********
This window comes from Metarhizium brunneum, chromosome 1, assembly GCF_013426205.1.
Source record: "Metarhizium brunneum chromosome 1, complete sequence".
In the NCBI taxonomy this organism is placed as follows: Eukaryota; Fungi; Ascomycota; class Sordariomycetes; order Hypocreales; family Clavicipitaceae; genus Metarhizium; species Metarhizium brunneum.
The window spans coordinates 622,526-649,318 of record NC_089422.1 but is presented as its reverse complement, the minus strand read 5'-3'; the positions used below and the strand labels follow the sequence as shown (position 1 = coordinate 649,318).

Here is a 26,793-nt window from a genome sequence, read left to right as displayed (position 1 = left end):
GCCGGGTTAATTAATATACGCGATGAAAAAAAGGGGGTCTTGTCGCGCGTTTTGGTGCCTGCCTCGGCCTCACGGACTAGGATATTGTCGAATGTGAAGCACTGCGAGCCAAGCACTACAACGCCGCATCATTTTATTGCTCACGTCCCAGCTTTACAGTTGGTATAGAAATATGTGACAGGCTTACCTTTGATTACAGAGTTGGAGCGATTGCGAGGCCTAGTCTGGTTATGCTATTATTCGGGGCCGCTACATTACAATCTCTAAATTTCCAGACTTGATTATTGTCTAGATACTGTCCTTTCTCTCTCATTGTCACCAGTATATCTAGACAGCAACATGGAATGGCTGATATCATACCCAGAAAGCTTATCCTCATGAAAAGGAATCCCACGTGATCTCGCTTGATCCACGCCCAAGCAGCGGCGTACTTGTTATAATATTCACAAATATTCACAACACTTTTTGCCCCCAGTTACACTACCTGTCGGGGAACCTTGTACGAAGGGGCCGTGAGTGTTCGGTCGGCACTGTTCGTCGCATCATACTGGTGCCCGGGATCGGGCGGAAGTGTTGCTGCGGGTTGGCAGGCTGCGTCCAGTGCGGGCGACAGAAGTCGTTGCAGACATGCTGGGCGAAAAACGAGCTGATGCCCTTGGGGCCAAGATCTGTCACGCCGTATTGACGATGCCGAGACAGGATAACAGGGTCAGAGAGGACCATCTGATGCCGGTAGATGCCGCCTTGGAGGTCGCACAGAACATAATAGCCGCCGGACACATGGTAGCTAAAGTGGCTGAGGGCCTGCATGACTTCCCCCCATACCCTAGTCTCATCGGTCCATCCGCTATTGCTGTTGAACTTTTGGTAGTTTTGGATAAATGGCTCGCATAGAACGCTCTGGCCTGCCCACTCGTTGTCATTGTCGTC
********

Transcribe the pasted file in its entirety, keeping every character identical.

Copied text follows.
This window comes from Metarhizium brunneum, chromosome 1, assembly GCF_013426205.1.
Source record: "Metarhizium brunneum chromosome 1, complete sequence".
In the NCBI taxonomy this organism is placed as follows: Eukaryota; Fungi; Ascomycota; class Sordariomycetes; order Hypocreales; family Clavicipitaceae; genus Metarhizium; species Metarhizium brunneum.
The window spans coordinates 622,526-649,318 of record NC_089422.1 but is presented as its reverse complement, the minus strand read 5'-3'; the positions used below and the strand labels follow the sequence as shown (position 1 = coordinate 649,318).

Here is a 26,793-nt window from a genome sequence, read left to right as displayed (position 1 = left end):
GCCGGGTTAATTAATATACGCGATGAAAAAAAGGGGGTCTTGTCGCGCGTTTTGGTGCCTGCCTCGGCCTCACGGACTAGGATATTGTCGAATGTGAAGCACTGCGAGCCAAGCACTACAACGCCGCATCATTTTATTGCTCACGTCCCAGCTTTACAGTTGGTATAGAAATATGTGACAGGCTTACCTTTGATTACAGAGTTGGAGCGATTGCGAGGCCTAGTCTGGTTATGCTATTATTCGGGGCCGCTACATTACAATCTCTAAATTTCCAGACTTGATTATTGTCTAGATACTGTCCTTTCTCTCTCATTGTCACCAGTATATCTAGACAGCAACATGGAATGGCTGATATCATACCCAGAAAGCTTATCCTCATGAAAAGGAATCCCACGTGATCTCGCTTGATCCACGCCCAAGCAGCGGCGTACTTGTTATAATATTCACAAATATTCACAACACTTTTTGCCCCCAGTTACACTACCTGTCGGGGAACCTTGTACGAAGGGGCCGTGAGTGTTCGGTCGGCACTGTTCGTCGCATCATACTGGTGCCCGGGATCGGGCGGAAGTGTTGCTGCGGGTTGGCAGGCTGCGTCCAGTGCGGGCGACAGAAGTCGTTGCAGACATGCTGGGCGAAAAACGAGCTGATGCCCTTGGGGCCAAGATCTGTCACGCCGTATTGACGATGCCGAGACAGGATAACAGGGTCAGAGAGGACCATCTGATGCCGGTAGATGCCGCCTTGGAGGTCGCACAGAACATAATAGCCGCCGGACACATGGTAGCTAAAGTGGCTGAGGGCCTGCATGACTTCCCCCCATACCCTAGTCTCATCGGTCCATCCGCTATTGCTGTTGAACTTTTGGTAGTTTTGGATAAATGGCTCGCATAGAACGCTCTGGCCTGCCCACTCGTTGTCATTGTCGTC